When I was a kid to teen I used to be told to shut up a lot and was always the type of person who was super quiet in class because I was afraid of being judged. Now I’m the complete opposite. This might sound strange and begrudging, but I want to call out as many people on their bullshit through my art in a positive way if I could.
It’s fun, also why not?
What was your route to becoming an artist?
It was honestly never intentional, and I don’t feel like I’m really there yet, but I’ve always been passionate about creating visual content or objects that could create weird and interesting conversations and reactions.
I still feel strange when I get called an artist, but I guess it has always been a part of my identity. To be honest, I embrace the term because there needs to be more diverse representations of us visual artists. I don’t just mean that in terms of race, I also mean that in terms of attitude, gender, lifestyle, practice types and age.
To this day people have a fixed perception that artists aren’t smart, savvy or all they do is paint. However, art is more than just a pretty painting, and a large chunk of my generation of artists are some of the most hard working hustlers I’ve ever come across. We do our own taxes, we are constantly churning concepts into visuals, some of us have online shops to maintain and on top of that we contribute to publications and independently do our press.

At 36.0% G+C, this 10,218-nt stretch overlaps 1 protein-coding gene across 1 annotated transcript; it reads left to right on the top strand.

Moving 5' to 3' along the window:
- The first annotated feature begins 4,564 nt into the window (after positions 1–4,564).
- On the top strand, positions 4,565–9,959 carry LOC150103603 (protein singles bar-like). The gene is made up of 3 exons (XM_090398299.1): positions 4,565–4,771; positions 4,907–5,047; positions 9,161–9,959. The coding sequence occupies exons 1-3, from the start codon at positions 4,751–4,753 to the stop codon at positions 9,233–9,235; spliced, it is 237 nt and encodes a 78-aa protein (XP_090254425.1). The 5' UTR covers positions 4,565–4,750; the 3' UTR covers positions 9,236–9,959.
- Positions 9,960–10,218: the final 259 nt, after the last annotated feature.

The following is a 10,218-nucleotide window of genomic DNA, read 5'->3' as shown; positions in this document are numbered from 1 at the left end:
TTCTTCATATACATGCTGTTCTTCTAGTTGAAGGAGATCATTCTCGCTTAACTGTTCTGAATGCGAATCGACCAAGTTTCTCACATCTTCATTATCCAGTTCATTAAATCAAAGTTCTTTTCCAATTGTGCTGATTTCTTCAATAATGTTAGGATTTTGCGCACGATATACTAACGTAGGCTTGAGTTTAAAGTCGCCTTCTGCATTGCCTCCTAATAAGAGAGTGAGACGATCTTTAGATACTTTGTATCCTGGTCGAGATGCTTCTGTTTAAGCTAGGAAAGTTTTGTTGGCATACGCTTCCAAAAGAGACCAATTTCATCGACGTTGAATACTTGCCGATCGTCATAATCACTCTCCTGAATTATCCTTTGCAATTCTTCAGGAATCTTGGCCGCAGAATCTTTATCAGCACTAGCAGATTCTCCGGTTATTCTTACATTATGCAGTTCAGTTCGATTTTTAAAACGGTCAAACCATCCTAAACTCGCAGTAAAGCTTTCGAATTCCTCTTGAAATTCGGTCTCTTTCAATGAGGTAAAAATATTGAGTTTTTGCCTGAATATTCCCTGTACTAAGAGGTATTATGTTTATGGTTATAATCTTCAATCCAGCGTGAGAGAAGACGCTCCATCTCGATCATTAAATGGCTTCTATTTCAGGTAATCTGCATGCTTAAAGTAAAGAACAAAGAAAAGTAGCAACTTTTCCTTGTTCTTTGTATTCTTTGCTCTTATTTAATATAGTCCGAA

As of now, I feel like there is still a lot to learn about the artist in me, but that’s a life-long lesson.
Tell us a bit about your chosen techniques.
To put it simply; I embroider on photography and illustration. I’ve always been a huge fan of the mix and match style, so this integration came together pretty well in my opinion.
My favourite embroidery technique is French knots. There’s something about its texture that elevates the emotion of a portrait if I’m sewing on a photo of a face. I love using that technique to create tears, a crying effect.
For the photography side I use mostly 35mm film because it’s convenient and something I use casually, I sew on magazine images or found imagery.
How would you describe your work and where do you think it fits within the sphere of contemporary art?
I would describe my work as loud, colourful, brash and humorous.
In the sphere of contemporary art…I’m not sure. I think it’s at that in between stage where my style of work is for the people and a strong influence from pop culture, hip-hop and street culture specifically, but it could also be something high-brow because of the luxe aspect to hand embroidery.
Freestyling the embroidery
Do you use a sketchbook? If not, what preparatory work do you do?
I treat magazines as my sketchbooks. I also have the usual plain/dotted page blank sketchbooks to jot my ideas and concepts down as opposed to planning an entire image every single time.